Last updated: 01:30 PM ET, Mon December 07 2015

How Driverless Cars Could Mean Huge Losses For Airlines and Hotels

Business Travel | Gabe Zaldivar | December 07, 2015

How Driverless Cars Could Mean Huge Losses For Airlines and Hotels

Photo courtesy of Thinkstock

If you are the airline industry, the advent of self-driving cars means losing a large chunk of customers who value transportation to relatively close destinations.

Consider for a moment what the amazing innovation gets you as a consumer. A large swath of stress is immediately erased as you can worry about things that matter and forget all of the traffic that passes outside your car’s window.

But one thing you might not have considered and an important aspect that is raised in a recent Dezeen article is the fact that self-driving automobiles immediately impacts airline travel and the hotel industry.

Instantly, sleeping in your car would be the norm and something that isn’t just relegated to those sitting shotgun in a car.

Dezeen spoke with Sven Schuwirth who is the vice president of brand strategy and digital business at Audi.

Schuwirth opined on the impact something like self-driving cars would have on the industry, which as it turns out is no less than revolutionary.

Schuwirth tells the publication: “In the future you will not need a business hotel or a domestic flight. We can disrupt the entire business of domestic flights. I think that vision is probably 20 years from now.”

Schuwirth explains that as collisions fall to essentially zero, the need to have huge, hulking cars that have one safety device after another becomes superfluous. The car itself begins to morph into what could really be a temporary tenement on wheels.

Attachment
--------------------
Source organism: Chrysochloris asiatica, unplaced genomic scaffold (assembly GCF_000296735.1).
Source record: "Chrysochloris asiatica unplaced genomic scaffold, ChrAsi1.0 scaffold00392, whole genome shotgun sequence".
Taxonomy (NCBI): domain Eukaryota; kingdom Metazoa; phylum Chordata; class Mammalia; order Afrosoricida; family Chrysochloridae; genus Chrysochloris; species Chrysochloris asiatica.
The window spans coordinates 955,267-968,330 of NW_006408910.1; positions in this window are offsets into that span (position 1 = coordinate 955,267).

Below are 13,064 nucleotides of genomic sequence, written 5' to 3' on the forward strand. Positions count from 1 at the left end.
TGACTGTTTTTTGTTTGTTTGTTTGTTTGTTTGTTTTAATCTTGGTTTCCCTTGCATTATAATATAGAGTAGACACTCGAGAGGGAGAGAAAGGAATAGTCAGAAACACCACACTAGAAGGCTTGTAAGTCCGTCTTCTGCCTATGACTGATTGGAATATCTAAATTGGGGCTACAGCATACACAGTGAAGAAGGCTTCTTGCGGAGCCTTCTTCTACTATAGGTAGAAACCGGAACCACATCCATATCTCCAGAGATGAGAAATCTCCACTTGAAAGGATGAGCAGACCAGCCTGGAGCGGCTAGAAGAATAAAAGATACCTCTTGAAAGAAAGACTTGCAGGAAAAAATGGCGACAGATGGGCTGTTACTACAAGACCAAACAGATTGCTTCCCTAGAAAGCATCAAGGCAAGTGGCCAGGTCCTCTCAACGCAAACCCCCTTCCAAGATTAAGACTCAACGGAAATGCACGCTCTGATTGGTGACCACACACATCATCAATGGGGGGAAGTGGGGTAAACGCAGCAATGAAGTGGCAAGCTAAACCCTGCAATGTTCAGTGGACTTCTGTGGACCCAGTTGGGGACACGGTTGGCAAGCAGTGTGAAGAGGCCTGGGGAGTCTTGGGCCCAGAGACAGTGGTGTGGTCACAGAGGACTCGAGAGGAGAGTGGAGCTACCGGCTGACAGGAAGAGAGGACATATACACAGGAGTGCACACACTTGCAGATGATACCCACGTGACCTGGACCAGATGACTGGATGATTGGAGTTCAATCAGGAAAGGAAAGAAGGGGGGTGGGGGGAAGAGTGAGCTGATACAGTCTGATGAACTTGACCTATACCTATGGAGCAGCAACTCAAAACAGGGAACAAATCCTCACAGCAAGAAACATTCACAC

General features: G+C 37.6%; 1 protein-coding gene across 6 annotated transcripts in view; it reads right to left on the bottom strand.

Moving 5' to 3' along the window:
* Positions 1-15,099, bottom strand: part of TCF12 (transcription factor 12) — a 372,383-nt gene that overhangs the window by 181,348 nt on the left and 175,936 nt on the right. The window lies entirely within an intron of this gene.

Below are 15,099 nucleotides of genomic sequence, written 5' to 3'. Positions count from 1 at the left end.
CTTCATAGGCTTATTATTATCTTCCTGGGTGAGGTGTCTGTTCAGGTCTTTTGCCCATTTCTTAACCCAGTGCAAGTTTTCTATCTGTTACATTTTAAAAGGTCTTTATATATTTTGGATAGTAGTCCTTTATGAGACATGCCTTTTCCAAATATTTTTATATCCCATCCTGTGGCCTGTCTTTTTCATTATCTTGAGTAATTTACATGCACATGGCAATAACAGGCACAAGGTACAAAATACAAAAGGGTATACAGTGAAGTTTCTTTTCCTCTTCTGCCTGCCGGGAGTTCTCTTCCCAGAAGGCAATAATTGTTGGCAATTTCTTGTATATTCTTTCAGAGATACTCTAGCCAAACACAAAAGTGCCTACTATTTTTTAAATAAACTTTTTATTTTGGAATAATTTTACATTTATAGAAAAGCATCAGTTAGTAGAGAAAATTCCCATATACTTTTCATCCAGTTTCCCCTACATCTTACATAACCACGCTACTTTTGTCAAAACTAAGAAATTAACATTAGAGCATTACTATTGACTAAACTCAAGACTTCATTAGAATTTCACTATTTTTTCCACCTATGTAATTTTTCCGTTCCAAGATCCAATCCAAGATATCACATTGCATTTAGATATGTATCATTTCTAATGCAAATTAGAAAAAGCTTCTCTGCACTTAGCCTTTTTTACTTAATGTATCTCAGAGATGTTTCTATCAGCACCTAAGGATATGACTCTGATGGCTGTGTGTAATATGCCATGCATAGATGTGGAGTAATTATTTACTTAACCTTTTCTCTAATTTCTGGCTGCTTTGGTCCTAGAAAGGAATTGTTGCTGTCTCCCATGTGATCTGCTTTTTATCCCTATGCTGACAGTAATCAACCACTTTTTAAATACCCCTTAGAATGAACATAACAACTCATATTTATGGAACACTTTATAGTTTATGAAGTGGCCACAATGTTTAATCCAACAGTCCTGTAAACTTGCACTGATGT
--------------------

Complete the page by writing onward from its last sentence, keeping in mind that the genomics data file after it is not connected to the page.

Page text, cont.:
The Audi executive continues: “There will be a steering wheel in case you decide you want to drive but you can get rid of the steering wheel and maybe the chairs somehow change so it's not the standard sporty chair, but it's more like a sofa or a bed. The entire space inside of the car will definitely look completely different.”

Imagine a world wherein, as Schuwirth states, “Your car wakes you up at four o'clock in the morning, picks you up and drives you autonomously the entire way from Munich to Berlin. You can sleep, you can prepare for your meeting, you can call your friends and family, do whatever you want and you enter Berlin in a very relaxed mood.”

Now consider how this exact scenario affects the hotel and airline industry at large. Travelers who would normally fly out the night before and check into a hotel for a business meeting taking place hours from their respective home would opt to just drive, arriving as refreshed as they would have had they left hours earlier and suffered through TSA and other airport scenarios.

The good news for those industries is there are a couple decades of lead time to prepare for a scenario that might be, however implausible as it may seem, a foregone conclusion at this point.


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